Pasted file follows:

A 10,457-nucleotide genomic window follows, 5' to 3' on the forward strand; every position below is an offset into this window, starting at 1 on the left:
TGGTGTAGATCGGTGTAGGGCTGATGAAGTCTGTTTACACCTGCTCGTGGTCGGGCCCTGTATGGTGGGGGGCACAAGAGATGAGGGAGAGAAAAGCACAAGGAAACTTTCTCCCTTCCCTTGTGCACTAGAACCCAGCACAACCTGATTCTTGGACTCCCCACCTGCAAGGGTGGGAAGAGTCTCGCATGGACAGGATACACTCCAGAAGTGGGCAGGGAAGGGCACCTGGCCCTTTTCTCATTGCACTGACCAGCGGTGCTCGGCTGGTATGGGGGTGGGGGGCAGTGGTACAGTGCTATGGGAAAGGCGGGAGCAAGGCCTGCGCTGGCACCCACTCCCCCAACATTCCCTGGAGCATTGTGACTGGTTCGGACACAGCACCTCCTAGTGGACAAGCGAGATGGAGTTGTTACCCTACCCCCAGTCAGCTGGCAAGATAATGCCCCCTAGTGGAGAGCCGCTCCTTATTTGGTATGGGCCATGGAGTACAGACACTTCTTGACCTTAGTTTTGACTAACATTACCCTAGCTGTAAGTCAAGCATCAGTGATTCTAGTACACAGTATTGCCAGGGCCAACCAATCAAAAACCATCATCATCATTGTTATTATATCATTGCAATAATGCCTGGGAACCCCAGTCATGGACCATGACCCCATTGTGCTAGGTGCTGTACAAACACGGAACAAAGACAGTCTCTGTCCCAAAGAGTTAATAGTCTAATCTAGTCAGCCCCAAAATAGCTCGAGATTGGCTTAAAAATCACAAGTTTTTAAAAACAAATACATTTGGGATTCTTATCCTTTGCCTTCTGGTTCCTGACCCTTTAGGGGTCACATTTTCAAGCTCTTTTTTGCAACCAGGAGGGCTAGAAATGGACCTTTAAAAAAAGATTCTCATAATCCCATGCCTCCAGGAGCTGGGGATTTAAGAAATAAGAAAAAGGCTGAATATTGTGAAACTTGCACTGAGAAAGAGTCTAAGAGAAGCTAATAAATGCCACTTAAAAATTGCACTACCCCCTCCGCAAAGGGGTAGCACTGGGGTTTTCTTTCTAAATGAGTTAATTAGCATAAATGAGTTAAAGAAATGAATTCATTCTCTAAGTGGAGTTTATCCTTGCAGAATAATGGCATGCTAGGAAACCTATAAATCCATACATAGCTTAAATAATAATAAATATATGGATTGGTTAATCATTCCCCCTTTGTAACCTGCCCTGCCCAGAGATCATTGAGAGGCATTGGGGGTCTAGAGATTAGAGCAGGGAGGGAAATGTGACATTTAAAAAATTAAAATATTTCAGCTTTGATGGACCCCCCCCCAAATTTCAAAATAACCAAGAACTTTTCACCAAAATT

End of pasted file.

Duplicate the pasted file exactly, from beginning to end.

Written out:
A 10,457-nucleotide genomic window follows, 5' to 3' on the forward strand; every position below is an offset into this window, starting at 1 on the left:
TGGTGTAGATCGGTGTAGGGCTGATGAAGTCTGTTTACACCTGCTCGTGGTCGGGCCCTGTATGGTGGGGGGCACAAGAGATGAGGGAGAGAAAAGCACAAGGAAACTTTCTCCCTTCCCTTGTGCACTAGAACCCAGCACAACCTGATTCTTGGACTCCCCACCTGCAAGGGTGGGAAGAGTCTCGCATGGACAGGATACACTCCAGAAGTGGGCAGGGAAGGGCACCTGGCCCTTTTCTCATTGCACTGACCAGCGGTGCTCGGCTGGTATGGGGGTGGGGGGCAGTGGTACAGTGCTATGGGAAAGGCGGGAGCAAGGCCTGCGCTGGCACCCACTCCCCCAACATTCCCTGGAGCATTGTGACTGGTTCGGACACAGCACCTCCTAGTGGACAAGCGAGATGGAGTTGTTACCCTACCCCCAGTCAGCTGGCAAGATAATGCCCCCTAGTGGAGAGCCGCTCCTTATTTGGTATGGGCCATGGAGTACAGACACTTCTTGACCTTAGTTTTGACTAACATTACCCTAGCTGTAAGTCAAGCATCAGTGATTCTAGTACACAGTATTGCCAGGGCCAACCAATCAAAAACCATCATCATCATTGTTATTATATCATTGCAATAATGCCTGGGAACCCCAGTCATGGACCATGACCCCATTGTGCTAGGTGCTGTACAAACACGGAACAAAGACAGTCTCTGTCCCAAAGAGTTAATAGTCTAATCTAGTCAGCCCCAAAATAGCTCGAGATTGGCTTAAAAATCACAAGTTTTTAAAAACAAATACATTTGGGATTCTTATCCTTTGCCTTCTGGTTCCTGACCCTTTAGGGGTCACATTTTCAAGCTCTTTTTTGCAACCAGGAGGGCTAGAAATGGACCTTTAAAAAAAGATTCTCATAATCCCATGCCTCCAGGAGCTGGGGATTTAAGAAATAAGAAAAAGGCTGAATATTGTGAAACTTGCACTGAGAAAGAGTCTAAGAGAAGCTAATAAATGCCACTTAAAAATTGCACTACCCCCTCCGCAAAGGGGTAGCACTGGGGTTTTCTTTCTAAATGAGTTAATTAGCATAAATGAGTTAAAGAAATGAATTCATTCTCTAAGTGGAGTTTATCCTTGCAGAATAATGGCATGCTAGGAAACCTATAAATCCATACATAGCTTAAATAATAATAAATATATGGATTGGTTAATCATTCCCCCTTTGTAACCTGCCCTGCCCAGAGATCATTGAGAGGCATTGGGGGTCTAGAGATTAGAGCAGGGAGGGAAATGTGACATTTAAAAAATTAAAATATTTCAGCTTTGATGGACCCCCCCCCAAATTTCAAAATAACCAAGAACTTTTCACCAAAATT